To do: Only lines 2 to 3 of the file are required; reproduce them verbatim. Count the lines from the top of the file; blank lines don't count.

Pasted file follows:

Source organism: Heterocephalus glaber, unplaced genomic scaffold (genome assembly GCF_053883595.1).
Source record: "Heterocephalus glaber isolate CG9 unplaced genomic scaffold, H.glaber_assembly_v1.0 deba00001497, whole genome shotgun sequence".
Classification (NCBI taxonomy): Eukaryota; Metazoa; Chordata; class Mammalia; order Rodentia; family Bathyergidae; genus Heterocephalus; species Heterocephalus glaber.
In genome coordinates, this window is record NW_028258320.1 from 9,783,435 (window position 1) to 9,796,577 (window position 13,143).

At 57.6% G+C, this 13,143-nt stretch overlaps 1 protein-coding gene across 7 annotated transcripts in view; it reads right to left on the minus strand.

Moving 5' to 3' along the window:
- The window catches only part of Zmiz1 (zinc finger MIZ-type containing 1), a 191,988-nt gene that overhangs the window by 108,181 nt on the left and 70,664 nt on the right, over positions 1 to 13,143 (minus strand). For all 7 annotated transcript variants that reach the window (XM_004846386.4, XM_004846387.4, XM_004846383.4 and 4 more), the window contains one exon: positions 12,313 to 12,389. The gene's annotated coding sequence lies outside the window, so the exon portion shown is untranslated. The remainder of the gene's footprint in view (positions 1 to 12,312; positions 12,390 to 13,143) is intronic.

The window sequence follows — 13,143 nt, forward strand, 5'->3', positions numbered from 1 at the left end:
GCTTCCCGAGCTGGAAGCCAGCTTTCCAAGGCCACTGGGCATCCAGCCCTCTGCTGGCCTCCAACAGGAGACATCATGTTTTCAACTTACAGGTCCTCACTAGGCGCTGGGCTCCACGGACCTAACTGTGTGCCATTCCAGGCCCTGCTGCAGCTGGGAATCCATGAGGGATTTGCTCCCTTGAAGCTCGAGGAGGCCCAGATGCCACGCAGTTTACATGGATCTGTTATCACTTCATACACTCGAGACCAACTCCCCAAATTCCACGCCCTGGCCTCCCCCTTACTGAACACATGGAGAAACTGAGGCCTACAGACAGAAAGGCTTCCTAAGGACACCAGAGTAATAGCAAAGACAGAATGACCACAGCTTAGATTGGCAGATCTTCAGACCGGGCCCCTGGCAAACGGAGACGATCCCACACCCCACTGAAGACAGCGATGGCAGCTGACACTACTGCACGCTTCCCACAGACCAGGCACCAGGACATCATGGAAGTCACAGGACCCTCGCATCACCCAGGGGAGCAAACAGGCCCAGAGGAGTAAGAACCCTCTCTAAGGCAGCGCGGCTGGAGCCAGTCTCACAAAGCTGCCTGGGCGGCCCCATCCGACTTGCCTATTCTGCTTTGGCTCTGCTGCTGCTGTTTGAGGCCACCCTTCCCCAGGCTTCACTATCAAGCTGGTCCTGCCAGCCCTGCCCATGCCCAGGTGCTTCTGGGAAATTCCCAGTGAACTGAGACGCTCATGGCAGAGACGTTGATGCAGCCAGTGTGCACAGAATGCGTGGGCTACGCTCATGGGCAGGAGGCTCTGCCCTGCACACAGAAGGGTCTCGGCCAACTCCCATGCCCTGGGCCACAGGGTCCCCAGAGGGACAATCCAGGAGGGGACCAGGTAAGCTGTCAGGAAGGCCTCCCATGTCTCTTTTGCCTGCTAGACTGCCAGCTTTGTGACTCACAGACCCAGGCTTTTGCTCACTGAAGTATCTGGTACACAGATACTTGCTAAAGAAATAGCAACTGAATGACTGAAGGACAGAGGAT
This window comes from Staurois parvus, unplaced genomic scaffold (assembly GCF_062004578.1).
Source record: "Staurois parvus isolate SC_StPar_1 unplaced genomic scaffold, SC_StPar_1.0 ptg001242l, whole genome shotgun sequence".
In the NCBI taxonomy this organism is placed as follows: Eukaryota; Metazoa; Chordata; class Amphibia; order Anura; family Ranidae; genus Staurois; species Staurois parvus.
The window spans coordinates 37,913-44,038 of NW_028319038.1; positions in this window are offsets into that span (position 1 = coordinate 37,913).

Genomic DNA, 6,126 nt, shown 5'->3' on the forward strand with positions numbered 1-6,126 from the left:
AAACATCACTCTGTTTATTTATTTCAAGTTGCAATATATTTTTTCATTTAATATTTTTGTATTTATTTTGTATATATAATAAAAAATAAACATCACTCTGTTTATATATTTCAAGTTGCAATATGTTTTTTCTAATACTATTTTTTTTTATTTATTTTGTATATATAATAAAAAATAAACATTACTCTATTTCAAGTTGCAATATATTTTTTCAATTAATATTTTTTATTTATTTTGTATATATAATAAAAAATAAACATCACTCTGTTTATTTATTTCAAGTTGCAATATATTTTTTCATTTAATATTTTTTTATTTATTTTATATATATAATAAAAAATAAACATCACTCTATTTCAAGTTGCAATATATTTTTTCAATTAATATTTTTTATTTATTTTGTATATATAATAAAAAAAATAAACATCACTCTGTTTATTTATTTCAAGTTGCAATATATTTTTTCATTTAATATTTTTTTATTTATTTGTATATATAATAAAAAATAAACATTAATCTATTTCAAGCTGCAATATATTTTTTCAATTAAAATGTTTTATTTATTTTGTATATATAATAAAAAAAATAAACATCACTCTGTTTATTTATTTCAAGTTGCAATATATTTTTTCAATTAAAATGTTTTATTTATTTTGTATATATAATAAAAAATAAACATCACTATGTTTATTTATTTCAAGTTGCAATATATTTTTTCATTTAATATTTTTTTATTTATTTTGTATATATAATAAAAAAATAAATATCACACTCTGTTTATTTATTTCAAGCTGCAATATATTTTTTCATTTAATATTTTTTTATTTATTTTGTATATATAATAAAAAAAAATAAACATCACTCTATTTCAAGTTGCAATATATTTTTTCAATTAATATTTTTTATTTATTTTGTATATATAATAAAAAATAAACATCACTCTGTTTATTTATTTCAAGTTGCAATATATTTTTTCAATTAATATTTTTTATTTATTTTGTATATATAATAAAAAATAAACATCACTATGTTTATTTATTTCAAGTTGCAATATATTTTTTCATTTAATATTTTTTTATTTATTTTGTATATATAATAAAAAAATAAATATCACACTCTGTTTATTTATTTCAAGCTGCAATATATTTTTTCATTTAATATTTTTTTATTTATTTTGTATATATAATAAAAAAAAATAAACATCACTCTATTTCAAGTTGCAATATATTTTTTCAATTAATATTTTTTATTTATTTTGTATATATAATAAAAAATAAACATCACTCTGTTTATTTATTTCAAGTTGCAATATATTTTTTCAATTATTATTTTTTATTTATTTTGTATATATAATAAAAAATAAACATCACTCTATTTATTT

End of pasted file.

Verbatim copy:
Source record: "Heterocephalus glaber isolate CG9 unplaced genomic scaffold, H.glaber_assembly_v1.0 deba00001497, whole genome shotgun sequence".
Classification (NCBI taxonomy): Eukaryota; Metazoa; Chordata; class Mammalia; order Rodentia; family Bathyergidae; genus Heterocephalus; species Heterocephalus glaber.